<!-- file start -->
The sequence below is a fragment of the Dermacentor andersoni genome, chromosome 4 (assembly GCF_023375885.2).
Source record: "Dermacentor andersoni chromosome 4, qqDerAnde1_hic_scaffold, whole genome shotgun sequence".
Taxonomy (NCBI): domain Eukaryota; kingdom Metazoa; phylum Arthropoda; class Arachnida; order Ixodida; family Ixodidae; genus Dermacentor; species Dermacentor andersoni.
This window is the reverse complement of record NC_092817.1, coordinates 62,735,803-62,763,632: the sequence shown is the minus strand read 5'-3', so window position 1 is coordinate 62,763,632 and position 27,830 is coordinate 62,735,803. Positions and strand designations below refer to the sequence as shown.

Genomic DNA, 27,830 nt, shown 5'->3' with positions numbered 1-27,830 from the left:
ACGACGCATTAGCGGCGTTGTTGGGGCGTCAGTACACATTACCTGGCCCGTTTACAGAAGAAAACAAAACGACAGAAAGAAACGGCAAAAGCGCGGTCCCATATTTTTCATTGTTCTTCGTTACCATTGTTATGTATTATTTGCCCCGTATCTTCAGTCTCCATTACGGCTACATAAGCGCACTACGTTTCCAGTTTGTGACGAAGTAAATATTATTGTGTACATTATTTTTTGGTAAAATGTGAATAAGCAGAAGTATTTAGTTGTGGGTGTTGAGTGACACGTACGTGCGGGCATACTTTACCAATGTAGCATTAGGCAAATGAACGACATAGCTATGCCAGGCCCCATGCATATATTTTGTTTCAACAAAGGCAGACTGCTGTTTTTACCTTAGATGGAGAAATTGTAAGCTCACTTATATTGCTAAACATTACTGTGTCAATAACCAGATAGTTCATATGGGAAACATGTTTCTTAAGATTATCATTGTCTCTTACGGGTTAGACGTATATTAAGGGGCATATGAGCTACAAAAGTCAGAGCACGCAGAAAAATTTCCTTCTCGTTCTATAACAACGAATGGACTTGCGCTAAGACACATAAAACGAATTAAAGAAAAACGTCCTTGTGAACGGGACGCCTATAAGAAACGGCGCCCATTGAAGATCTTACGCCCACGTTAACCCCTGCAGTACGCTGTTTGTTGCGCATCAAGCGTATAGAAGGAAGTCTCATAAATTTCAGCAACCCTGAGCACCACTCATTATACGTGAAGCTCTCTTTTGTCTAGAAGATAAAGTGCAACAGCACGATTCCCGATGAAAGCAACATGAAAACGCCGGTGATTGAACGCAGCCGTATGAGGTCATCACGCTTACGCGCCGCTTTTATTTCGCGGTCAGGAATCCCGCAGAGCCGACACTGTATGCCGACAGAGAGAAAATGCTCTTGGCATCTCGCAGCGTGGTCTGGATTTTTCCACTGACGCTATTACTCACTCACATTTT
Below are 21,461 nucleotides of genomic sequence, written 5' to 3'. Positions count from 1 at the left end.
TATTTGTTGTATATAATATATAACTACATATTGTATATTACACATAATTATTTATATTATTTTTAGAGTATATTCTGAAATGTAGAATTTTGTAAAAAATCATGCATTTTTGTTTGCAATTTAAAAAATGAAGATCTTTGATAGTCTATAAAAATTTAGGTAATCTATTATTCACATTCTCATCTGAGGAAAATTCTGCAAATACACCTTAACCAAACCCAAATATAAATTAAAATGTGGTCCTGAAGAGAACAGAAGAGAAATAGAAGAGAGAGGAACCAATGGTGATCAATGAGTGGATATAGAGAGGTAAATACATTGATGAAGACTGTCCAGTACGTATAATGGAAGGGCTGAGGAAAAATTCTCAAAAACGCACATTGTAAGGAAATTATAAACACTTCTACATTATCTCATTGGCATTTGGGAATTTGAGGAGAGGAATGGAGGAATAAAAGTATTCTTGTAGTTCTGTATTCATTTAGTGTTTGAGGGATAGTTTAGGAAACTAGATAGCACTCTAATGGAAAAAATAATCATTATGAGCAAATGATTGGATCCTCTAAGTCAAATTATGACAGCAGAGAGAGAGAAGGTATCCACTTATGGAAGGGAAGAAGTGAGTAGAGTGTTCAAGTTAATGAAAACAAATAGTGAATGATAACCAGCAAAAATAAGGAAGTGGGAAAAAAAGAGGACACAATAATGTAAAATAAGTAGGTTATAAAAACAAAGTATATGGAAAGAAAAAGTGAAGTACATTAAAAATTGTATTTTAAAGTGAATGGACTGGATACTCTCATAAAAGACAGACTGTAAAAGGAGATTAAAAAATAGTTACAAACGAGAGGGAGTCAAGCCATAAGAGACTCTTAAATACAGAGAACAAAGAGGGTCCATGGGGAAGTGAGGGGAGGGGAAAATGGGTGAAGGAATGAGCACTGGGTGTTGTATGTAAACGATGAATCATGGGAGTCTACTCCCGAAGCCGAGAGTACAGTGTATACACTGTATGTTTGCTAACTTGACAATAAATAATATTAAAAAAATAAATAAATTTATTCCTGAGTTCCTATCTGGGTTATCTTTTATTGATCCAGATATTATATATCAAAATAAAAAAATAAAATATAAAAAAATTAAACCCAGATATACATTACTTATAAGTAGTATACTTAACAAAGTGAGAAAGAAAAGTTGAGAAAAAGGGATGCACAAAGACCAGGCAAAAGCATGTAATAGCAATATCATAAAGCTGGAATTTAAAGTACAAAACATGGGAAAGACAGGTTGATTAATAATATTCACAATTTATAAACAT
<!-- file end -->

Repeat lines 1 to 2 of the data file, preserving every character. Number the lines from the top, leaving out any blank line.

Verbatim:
The sequence below is a fragment of the Dermacentor andersoni genome, chromosome 4 (assembly GCF_023375885.2).
Source record: "Dermacentor andersoni chromosome 4, qqDerAnde1_hic_scaffold, whole genome shotgun sequence".